Despite his mild-mannered reporter look, Silver has become a punchy voice in debates over the future of a profession shaken by disrupted business models and new competitors. Some political journalists may dismiss him as a mere blogger whose work could not be compared with theirs and Silver’s sources may be numbers rather than nominees, but he says what he does is “almost certainly journalism”. Bald men and combs come to mind when shrinking newsrooms argue over who can define themselves as a journalist, and press-pack conformity is not for Silver, who told Out magazine last year that being gay had encouraged his independent-mindedness. (He described himself as “sexually gay but ethnically straight”.)
“I’m not in the business to make friends,” he says coolly, explaining that he thinks reporters overrate the value of “quote-unquote inside information” from their political sources. “You’re being spun by someone. These people are professional liars, basically,” he says, sounding affronted on the truth’s behalf. He is equally aggravated by Washington pundits who routinely get their predictions wrong. Recalling one Twitter feud with a journalist he called out for his inaccurate projection on the eve of the 2012 vote, he says: “If you don’t have that instinct for accountability, I don’t know if you can really think of yourself as a journalist, or at least not a good journalist.”
Reporting both sides’ spin does not make you objective, Silver adds, but “I think you have a lot of people in DC who are very detached from reality”. He sees that most clearly in the media’s tendency to focus on outlying polls and anecdotal pointers. It is one thing to note the number of Romney signs in front of houses in a swing state, he argues, but quite another to take them as evidence of the race being closer than most polls indicate.
People are usually too sure of themselves when they make predictions, his book notes, but general elections are a rare exception. A desire to be even-handed may help explain why political reporters seem to preserve the fiction of a close race until the end. “It’s very easy to say it’s too close to call. You won’t get yourself in trouble for saying that.”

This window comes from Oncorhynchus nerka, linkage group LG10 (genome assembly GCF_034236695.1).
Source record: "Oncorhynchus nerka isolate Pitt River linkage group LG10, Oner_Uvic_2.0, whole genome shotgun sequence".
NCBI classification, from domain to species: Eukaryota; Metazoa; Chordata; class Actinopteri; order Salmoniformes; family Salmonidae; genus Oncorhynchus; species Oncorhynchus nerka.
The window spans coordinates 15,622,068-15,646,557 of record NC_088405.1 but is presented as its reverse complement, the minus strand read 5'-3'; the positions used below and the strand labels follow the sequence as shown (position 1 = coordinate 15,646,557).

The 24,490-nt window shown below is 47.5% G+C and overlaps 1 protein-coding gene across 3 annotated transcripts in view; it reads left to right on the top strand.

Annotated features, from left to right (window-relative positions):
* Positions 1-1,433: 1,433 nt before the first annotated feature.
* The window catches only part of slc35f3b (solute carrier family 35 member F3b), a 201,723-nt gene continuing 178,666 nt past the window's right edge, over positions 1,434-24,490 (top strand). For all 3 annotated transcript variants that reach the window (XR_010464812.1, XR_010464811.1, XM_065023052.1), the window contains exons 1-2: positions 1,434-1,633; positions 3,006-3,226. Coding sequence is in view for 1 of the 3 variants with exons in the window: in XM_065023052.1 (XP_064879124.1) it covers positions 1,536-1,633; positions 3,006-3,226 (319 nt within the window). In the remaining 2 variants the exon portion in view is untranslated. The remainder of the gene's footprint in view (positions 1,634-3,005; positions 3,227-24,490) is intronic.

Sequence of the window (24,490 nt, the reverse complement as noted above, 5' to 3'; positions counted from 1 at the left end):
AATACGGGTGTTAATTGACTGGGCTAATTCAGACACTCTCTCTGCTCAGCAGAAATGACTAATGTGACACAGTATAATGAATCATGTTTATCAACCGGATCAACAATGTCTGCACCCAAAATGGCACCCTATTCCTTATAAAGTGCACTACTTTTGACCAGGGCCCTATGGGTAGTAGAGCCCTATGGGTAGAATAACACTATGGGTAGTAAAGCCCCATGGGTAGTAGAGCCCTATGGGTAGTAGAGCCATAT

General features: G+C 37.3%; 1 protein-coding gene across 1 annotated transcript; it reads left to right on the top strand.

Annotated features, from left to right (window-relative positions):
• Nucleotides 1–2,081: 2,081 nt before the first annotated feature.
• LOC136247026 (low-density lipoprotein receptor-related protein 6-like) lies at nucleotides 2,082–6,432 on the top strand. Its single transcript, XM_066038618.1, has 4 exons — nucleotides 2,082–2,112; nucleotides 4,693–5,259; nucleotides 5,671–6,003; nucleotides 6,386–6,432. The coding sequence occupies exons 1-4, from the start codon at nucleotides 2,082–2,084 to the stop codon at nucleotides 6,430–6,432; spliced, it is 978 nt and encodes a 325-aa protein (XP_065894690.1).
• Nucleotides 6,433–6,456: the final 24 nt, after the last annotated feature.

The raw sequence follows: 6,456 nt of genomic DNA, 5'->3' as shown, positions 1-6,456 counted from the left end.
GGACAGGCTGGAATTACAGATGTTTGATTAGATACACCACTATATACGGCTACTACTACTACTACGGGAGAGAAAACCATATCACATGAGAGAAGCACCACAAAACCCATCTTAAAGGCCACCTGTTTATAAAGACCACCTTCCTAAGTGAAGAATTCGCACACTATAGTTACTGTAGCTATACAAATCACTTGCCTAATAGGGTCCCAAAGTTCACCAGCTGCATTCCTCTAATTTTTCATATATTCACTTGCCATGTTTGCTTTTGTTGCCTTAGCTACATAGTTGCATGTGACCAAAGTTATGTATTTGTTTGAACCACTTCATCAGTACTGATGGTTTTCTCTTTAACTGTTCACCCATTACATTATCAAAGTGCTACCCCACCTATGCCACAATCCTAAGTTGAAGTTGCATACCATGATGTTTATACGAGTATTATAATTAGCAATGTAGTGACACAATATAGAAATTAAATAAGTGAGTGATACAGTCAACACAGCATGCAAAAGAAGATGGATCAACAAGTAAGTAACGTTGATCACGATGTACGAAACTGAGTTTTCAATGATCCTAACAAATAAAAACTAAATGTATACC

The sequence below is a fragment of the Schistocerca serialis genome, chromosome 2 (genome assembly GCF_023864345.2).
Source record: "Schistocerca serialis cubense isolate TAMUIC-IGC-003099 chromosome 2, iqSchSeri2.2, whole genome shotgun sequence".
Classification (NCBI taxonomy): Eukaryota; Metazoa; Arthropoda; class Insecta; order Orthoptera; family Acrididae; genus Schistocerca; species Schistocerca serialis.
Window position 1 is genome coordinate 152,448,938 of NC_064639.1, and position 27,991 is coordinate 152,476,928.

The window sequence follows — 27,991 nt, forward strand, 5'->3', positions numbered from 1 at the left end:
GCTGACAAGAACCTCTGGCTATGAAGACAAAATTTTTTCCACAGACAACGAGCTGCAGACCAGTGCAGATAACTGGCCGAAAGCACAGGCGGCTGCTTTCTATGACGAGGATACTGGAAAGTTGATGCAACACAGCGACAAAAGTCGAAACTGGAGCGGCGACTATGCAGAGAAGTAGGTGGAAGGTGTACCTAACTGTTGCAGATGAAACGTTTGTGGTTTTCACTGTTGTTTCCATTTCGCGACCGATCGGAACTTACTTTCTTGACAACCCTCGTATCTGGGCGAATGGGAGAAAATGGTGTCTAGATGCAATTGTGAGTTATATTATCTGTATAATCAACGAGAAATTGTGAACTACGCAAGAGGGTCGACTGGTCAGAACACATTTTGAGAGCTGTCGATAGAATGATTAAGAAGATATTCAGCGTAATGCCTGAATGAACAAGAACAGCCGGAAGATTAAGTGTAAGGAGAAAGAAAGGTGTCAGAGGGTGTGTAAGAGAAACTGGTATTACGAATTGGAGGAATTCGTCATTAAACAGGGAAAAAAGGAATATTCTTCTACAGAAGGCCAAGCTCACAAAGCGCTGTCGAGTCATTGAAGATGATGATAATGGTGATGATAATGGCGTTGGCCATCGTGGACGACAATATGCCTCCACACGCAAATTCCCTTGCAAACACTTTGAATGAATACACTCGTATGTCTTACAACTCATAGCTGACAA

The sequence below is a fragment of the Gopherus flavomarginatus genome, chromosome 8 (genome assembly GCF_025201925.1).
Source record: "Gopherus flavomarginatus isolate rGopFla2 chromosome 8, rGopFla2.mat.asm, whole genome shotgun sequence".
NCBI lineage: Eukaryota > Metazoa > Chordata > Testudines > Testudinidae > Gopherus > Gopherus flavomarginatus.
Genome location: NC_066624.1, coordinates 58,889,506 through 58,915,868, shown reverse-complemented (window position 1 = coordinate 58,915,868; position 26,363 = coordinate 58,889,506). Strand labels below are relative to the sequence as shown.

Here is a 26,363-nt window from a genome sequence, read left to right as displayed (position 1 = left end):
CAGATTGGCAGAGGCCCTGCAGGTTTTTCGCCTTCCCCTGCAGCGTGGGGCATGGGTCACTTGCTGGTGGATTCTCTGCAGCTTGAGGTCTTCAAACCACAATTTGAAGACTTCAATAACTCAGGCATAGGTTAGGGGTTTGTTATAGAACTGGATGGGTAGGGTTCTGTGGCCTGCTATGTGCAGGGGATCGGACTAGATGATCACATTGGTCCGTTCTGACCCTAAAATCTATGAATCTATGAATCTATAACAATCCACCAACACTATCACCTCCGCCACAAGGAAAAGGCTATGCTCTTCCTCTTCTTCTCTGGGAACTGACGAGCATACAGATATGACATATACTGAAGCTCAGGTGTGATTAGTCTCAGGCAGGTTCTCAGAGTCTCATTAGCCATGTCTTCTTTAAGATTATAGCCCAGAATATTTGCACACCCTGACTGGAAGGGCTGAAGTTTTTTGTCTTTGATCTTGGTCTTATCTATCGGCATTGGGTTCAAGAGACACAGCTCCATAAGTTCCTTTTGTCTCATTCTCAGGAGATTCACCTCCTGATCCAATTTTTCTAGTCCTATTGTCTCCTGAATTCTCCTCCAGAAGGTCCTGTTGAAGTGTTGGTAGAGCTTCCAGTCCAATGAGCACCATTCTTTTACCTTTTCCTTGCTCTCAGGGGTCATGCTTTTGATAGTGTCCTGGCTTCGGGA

Silver has caused plenty of trouble by stating the opposite. Republican supporters accused him of bias, with Dean Chambers of Unskewed Polls calling him “effeminate”. (That prompted Gawker founder Nick Denton, a friend, to publish a picture of Silver with his ex-boyfriend the day after November’s election, saying “I hope it drives the homophobes crazy.”) Silver is dismissive of such attacks, saying: “There are some people who think that if you have a model that says Obama has an 80 per cent chance of winning, it’s a partisan forecast.”
Politico, the Washington news outlet, has harrumphed loudest, calling Silver overrated. “Some of his stuff goes on and on, trying to use numbers to prove stuff that I don’t think can be proved by numbers alone,” its executive editor said in June. There was similar pushback in parts of The New York Times. David Brooks, one of its columnists, argued that when polls move from offering snapshots of the current mood to projecting, “they’re getting into silly land”. Margaret Sullivan, the NYT public editor, said last month that some colleagues had found him “disruptive”. Silver says that claims of tension in a newsroom he calls “a team of rivals” were “a little overblown”.
“It’s not our intention – and when I say ‘our’ I mean me and my counsel – it’s not our intention to rehash the past,” he says carefully. He is frustrated by inaccurate accounts of his exit from the NYT, but won’t set the record straight: “There’s this dilemma where you’re being professional by being careful and confidential and other people are being less careful and confidential,” he says.
The public editor acknowledged Silver’s “unmatched” ability to bring traffic to the NYT’s website, particularly from elusive young readers. At the election season’s height, when traffic to FiveThirtyEight peaked at 10 times normal levels, one in five NYT digital readers was visiting the blog. Silver notes the jump in digital subscriptions the NYT enjoyed that quarter, saying pointedly: “I can’t say that was all FiveThirtyEight but I think it brought a lot of value to the paper.” Post-election, his non-politics posts attracted more traffic than his political pieces, he adds.